A wave of financial protectionism is embedded in much of the stimulus legislation and bailout measures that have been adopted in Europe and America in recent weeks. One result of these ill-advised moves will be a dramatic reduction in private capital flows to emerging markets in 2009. “Among the biggest losers will be Latin American nations,” warns Samuel Gregg in his commentary.

Read the commentary at the Acton website and comment on it here.


  • G.J.Wirth

    The biggest losers are effectively Americans and the future Americans. Brittany mentions ‘protectionism’ it is an ugly word when especially the world has become used to openiness and globalisation and transfer of manufacturing to locations with less costly labour taking the US very much into be a service economy. If the US demands that all the steel required for the stimulus is US Steel then it will cost 30-45% more to do the same job. The US is not respecting the fact that the crisis was an ugly export of the US to the world and the world needs the same stimulus as the US. The restrictions on Conventions and meetings will cause the secretary of the Treasury sooner or later to have to bail out the resortsd and Convention Centers and even States who have a high reliance on tourism dollars. So far the stimulus does not address the real reason what happened and the how to cure. Inflation – much interest interest rates and a further move to Gold will occur in months.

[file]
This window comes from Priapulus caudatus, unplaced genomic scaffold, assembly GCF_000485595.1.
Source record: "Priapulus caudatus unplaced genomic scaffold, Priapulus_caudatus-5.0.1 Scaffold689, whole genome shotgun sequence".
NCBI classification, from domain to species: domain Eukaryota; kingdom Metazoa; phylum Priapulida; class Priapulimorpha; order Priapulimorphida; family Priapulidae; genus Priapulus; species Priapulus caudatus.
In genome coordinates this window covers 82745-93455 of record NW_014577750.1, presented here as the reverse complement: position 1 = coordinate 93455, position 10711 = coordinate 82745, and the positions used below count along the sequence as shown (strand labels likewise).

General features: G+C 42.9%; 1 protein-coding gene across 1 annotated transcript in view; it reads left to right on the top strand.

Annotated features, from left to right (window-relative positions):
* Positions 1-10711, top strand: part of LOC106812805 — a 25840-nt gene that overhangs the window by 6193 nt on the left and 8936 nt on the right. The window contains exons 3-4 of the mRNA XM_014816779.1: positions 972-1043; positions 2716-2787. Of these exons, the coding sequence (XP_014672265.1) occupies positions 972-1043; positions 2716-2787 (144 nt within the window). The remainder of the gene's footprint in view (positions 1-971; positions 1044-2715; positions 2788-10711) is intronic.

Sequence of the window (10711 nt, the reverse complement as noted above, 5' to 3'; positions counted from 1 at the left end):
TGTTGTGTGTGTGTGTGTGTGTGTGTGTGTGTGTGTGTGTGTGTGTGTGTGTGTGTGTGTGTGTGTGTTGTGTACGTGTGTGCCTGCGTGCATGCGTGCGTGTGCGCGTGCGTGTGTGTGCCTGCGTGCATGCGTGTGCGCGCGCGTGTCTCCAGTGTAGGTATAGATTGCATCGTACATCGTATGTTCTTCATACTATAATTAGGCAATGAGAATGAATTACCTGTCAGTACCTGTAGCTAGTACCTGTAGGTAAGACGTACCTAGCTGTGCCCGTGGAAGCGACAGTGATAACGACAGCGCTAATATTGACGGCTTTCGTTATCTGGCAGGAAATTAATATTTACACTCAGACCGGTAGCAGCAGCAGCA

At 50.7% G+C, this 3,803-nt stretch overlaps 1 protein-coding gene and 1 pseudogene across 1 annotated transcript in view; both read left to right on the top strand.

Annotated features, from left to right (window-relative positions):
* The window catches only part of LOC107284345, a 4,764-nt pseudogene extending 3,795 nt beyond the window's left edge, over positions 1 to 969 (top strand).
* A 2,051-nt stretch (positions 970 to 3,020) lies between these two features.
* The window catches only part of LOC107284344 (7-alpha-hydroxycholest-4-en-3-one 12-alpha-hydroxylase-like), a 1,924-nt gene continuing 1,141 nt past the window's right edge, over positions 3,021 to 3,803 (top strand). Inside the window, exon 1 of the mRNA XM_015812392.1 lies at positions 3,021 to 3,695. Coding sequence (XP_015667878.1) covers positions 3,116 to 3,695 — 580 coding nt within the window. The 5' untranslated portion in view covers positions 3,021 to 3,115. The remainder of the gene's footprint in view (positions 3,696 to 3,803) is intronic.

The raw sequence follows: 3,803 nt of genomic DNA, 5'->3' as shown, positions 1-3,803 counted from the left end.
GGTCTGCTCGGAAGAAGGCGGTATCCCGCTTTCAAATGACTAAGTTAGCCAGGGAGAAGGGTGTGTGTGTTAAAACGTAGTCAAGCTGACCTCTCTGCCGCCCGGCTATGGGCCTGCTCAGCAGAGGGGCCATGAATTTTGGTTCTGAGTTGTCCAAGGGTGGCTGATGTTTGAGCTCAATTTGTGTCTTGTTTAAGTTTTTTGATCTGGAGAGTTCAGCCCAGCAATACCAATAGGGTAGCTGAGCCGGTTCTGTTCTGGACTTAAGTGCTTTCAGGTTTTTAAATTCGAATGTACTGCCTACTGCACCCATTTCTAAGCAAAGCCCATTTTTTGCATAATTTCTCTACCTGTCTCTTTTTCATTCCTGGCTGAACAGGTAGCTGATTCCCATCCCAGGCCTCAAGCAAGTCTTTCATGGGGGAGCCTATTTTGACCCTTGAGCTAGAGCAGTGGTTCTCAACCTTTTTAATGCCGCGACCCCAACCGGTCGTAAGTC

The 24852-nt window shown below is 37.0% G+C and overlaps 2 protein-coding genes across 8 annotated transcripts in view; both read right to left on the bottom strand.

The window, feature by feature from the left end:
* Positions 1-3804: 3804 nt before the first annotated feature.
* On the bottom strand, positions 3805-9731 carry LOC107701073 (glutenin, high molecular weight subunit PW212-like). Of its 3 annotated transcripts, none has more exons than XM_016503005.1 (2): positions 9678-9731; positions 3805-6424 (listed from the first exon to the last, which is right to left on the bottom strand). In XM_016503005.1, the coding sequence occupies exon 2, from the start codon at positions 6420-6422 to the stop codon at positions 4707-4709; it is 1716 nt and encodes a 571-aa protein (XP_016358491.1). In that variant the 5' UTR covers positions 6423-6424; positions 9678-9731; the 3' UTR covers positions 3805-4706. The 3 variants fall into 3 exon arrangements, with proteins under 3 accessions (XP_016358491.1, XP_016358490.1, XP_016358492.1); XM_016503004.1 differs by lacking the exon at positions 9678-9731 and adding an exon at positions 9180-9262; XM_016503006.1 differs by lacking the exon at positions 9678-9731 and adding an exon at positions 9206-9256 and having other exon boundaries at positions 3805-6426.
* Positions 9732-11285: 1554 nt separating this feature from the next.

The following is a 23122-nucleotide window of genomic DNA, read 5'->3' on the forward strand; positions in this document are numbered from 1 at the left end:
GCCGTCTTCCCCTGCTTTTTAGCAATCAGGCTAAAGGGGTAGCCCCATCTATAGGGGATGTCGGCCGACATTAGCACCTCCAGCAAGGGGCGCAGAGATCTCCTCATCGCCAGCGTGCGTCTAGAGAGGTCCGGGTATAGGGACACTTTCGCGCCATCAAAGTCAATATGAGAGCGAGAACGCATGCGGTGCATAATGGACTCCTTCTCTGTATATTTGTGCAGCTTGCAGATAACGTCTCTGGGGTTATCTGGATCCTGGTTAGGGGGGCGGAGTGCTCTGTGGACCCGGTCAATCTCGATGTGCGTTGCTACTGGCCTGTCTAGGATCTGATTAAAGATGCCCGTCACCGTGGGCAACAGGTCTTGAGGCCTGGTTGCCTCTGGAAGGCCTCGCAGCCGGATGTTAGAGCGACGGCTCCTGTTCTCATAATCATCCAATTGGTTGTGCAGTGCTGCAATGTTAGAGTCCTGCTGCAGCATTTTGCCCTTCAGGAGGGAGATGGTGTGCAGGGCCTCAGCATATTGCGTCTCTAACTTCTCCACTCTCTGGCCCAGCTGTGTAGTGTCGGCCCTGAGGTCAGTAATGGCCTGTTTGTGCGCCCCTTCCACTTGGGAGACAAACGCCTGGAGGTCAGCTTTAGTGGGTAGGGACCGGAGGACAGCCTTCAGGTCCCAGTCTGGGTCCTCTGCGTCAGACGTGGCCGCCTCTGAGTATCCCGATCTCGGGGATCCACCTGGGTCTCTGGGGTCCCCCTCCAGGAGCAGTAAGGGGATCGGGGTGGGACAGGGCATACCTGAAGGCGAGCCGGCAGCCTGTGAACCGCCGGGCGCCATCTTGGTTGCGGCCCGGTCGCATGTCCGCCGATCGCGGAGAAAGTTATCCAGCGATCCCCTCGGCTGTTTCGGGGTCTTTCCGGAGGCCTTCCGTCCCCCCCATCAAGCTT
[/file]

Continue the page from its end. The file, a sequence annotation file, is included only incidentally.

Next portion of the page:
• Joseph Keckeissen

    The Buy American splash of the Smoot Hawley Tariff of 1930 did its part to prolong the miseries of the 30´s. Buy American is like shooting yourself in the foot. If we don´t patronize the rest of the world, they won´t have the dollars needed to buy our stuff, and the American industries themselves will suffer the fallout.